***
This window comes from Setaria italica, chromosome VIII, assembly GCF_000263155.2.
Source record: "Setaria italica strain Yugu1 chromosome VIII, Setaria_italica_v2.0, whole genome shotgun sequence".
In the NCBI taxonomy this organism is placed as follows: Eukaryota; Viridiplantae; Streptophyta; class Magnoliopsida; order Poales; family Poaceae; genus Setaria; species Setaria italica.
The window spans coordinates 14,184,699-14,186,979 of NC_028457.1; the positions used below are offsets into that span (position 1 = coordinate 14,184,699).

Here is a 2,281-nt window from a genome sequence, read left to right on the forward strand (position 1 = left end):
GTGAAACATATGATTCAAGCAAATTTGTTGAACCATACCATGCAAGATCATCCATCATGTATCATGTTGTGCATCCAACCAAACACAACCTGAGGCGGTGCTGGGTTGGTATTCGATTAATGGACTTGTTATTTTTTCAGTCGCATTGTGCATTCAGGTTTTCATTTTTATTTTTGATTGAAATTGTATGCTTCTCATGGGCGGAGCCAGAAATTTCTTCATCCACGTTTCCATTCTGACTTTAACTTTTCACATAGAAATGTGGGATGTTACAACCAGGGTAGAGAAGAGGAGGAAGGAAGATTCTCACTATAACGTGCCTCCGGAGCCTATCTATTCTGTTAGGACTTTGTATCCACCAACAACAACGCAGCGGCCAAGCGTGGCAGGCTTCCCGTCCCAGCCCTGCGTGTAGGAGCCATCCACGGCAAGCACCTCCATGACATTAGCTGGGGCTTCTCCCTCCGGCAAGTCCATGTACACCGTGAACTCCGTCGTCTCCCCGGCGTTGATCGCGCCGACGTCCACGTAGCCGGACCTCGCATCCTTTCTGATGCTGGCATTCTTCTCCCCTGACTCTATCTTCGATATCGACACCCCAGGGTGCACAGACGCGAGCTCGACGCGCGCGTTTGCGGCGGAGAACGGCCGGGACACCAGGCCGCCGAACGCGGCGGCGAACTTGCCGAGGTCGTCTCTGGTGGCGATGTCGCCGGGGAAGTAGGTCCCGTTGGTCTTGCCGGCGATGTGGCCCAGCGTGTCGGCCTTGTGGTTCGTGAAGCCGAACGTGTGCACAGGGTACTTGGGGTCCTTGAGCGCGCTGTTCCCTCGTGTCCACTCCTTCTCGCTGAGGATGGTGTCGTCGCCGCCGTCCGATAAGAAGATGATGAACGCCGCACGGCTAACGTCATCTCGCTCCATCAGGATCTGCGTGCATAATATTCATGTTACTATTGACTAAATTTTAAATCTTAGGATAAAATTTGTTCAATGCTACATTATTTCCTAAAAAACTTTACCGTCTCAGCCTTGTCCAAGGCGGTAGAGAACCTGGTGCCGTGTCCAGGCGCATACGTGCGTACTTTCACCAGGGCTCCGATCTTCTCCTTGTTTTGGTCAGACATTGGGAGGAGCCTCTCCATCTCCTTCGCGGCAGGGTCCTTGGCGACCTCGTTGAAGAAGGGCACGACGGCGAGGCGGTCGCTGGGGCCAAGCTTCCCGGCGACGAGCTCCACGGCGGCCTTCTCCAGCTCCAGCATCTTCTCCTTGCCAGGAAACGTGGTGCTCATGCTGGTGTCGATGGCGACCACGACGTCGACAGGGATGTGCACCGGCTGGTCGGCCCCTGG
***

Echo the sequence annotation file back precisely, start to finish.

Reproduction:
This window comes from Setaria italica, chromosome VIII, assembly GCF_000263155.2.
Source record: "Setaria italica strain Yugu1 chromosome VIII, Setaria_italica_v2.0, whole genome shotgun sequence".
In the NCBI taxonomy this organism is placed as follows: Eukaryota; Viridiplantae; Streptophyta; class Magnoliopsida; order Poales; family Poaceae; genus Setaria; species Setaria italica.
The window spans coordinates 14,184,699-14,186,979 of NC_028457.1; the positions used below are offsets into that span (position 1 = coordinate 14,184,699).

Here is a 2,281-nt window from a genome sequence, read left to right on the forward strand (position 1 = left end):
GTGAAACATATGATTCAAGCAAATTTGTTGAACCATACCATGCAAGATCATCCATCATGTATCATGTTGTGCATCCAACCAAACACAACCTGAGGCGGTGCTGGGTTGGTATTCGATTAATGGACTTGTTATTTTTTCAGTCGCATTGTGCATTCAGGTTTTCATTTTTATTTTTGATTGAAATTGTATGCTTCTCATGGGCGGAGCCAGAAATTTCTTCATCCACGTTTCCATTCTGACTTTAACTTTTCACATAGAAATGTGGGATGTTACAACCAGGGTAGAGAAGAGGAGGAAGGAAGATTCTCACTATAACGTGCCTCCGGAGCCTATCTATTCTGTTAGGACTTTGTATCCACCAACAACAACGCAGCGGCCAAGCGTGGCAGGCTTCCCGTCCCAGCCCTGCGTGTAGGAGCCATCCACGGCAAGCACCTCCATGACATTAGCTGGGGCTTCTCCCTCCGGCAAGTCCATGTACACCGTGAACTCCGTCGTCTCCCCGGCGTTGATCGCGCCGACGTCCACGTAGCCGGACCTCGCATCCTTTCTGATGCTGGCATTCTTCTCCCCTGACTCTATCTTCGATATCGACACCCCAGGGTGCACAGACGCGAGCTCGACGCGCGCGTTTGCGGCGGAGAACGGCCGGGACACCAGGCCGCCGAACGCGGCGGCGAACTTGCCGAGGTCGTCTCTGGTGGCGATGTCGCCGGGGAAGTAGGTCCCGTTGGTCTTGCCGGCGATGTGGCCCAGCGTGTCGGCCTTGTGGTTCGTGAAGCCGAACGTGTGCACAGGGTACTTGGGGTCCTTGAGCGCGCTGTTCCCTCGTGTCCACTCCTTCTCGCTGAGGATGGTGTCGTCGCCGCCGTCCGATAAGAAGATGATGAACGCCGCACGGCTAACGTCATCTCGCTCCATCAGGATCTGCGTGCATAATATTCATGTTACTATTGACTAAATTTTAAATCTTAGGATAAAATTTGTTCAATGCTACATTATTTCCTAAAAAACTTTACCGTCTCAGCCTTGTCCAAGGCGGTAGAGAACCTGGTGCCGTGTCCAGGCGCATACGTGCGTACTTTCACCAGGGCTCCGATCTTCTCCTTGTTTTGGTCAGACATTGGGAGGAGCCTCTCCATCTCCTTCGCGGCAGGGTCCTTGGCGACCTCGTTGAAGAAGGGCACGACGGCGAGGCGGTCGCTGGGGCCAAGCTTCCCGGCGACGAGCTCCACGGCGGCCTTCTCCAGCTCCAGCATCTTCTCCTTGCCAGGAAACGTGGTGCTCATGCTGGTGTCGATGGCGACCACGACGTCGACAGGGATGTGCACCGGCTGGTCGGCCCCTGG